The photograph below (from the collection of the San Diego Air and Space Museum) shows opening day activities at Dutch Flats, near the current intersection of Midway Drive and Barnett Avenue, in the city of San Diego.

First regularly scheduled passenger service, Ryan Airlines, 1 March 1925 at Dutch Flats, San Diego, California (San Diego Air and Space Museum)
First regularly scheduled passenger service, Ryan Airlines, 1 March 1925 at Dutch Flats, San Diego, California (San Diego Air & Space Museum)

The Davis-Douglas Cloudster was the first airplane built by the Douglas Airplane Company in Santa Monica, California. Donald Douglas’s investor, David R. Davis, had asked for an airplane to attempt a non-stop cross country flight.

Davis-Douglas Cloudster airframe and Liberty L-12 engine. (San Diego Air & Space Museum)
Davis-Douglas Cloudster. (San Diego Air & Space Museum)

The Cloudster was built by the Davis-Douglas Company at Santa Monica, California. It was a two-place, single-engine, single-bay biplane. It was 36 feet, 9 inches (11.201 meters) long, with a wingspan 55 feet, 11 inches (17.043 meters), and height 12 feet, 0 inches (3.658 meters). Its gross weight was 9,600 pounds (4,355 kilograms).

The Cloudster was powered by a water-cooled, normally-aspirated 1,649.34-cubic-inch-displacement (27.028 liter) Liberty 12 single overhead cam (SOHC) 45° V-12 engine, which produced 408 horsepower at 1,800 r.p.m., and drove a two-bladed, fixed-pitch propeller.

The Cloudster had a cruise speed of 85 miles per hour (137 kilometers per hour), and maximum of 120 miles per hour (193 kilometer per hour). Its normal range was 550 miles (885 kilometers), but when equipped for the transcontinental flight, its range was increased to 2,700 miles (4,345 kilometers).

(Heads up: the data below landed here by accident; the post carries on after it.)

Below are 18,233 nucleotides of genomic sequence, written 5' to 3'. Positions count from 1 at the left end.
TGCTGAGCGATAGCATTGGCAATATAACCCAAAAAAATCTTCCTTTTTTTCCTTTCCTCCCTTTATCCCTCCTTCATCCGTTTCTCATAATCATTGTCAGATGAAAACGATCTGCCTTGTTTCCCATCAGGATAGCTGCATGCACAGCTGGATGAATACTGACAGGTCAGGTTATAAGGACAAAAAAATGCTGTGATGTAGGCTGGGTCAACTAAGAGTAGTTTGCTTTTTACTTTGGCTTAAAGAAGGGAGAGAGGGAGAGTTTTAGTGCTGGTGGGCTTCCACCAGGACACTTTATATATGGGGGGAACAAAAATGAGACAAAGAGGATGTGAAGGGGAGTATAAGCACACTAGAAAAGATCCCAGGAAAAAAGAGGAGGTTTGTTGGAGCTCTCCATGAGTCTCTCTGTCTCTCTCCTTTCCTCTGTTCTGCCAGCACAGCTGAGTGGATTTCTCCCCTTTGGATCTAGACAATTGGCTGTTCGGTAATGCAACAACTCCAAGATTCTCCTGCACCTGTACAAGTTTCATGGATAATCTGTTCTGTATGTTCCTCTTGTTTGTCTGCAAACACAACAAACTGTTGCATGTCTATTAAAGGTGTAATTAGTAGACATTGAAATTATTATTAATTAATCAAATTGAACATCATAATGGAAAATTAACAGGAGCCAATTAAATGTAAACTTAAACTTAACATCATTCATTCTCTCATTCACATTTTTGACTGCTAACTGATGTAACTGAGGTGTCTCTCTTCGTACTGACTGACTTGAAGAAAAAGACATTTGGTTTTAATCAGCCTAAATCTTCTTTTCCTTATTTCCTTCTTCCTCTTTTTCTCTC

Davis-Douglas Cloudster (San Diego Air & Space Museum)

The Cloudster first flew on 24 February 1921. It was the first airplane capable of lifting a payload greater than its own weight. The airplane was flew 785 miles (1,263 kilometers) in 8 hours, 45 minutes, when a timing gear failed, forcing a landing in Texas. The airplane was shipped back to Santa Monica for repairs. Before another attempt could be made, Lieutenant John Arthur Macready and Lieutenant Oakley George Kelly, United States Army, made a successful non-stop flight with a Nederlandse Vliegtuigenfabriek Fokker T-2, 2–3 May 1923.

After this, Davis pulled out of the company. The Cloudster was sold to Ryan for $6,000.

During Prohibition,¹ the Cloudster was used to fly contraband alcoholic beverages into the United States from Mexico. In December 1926, it made a crash landing on a beach near Ensenada, Baja California, Mexico, and was damaged beyond repair.

Three-view scale illustration of the modified Davis-Douglas Cloudster (also known as the Ryan Cloudster). (San Diego Air & Space Museum)
Ryan Airlines’ modified Davis-Douglas Cloudster, (also known as the Ryan Cloudster). (San Diego Air & Space Museum)
Ryan Airlines’ modified Davis-Douglas Cloudster, (also known as the Ryan Cloudster). (San Diego Air & Space Museum)
Ryan Airlines’ modified Davis-Douglas Cloudster, (also known as the Ryan Cloudster). (San Diego Air & Space Museum)
Ryan Airlines’ modified Davis-Douglas Cloudster, (also known as the Ryan Cloudster). (San Diego Air & Space Museum)
Passenger cabin of Ryan Airlines’ modified Davis-Douglas Cloudster. (San Diego Air & Space Museum)
The Smugglers’ Lair. (San Diego Air & Space Museum)
Loading contraband. (San Diego Air & Space Museum)
Smuggler’s Blues: The wreck of Ryan Airlines’ Davis-Douglas Cloudster, near Ciudad de Ensenada, Baja California del Sur, Mexico, December 1926. (San Diego Air & Space Museum)

¹ Prohibition was an era between 1920 and 1933, when the production, sale and importation of alcoholic beverages was prohibited in the United States. This gave rise to organized crime,  tax evasion, “boot leggers,” “rum runners,” “speak easys” and “bathtub gin.”

© 2019, Bryan R. Swopes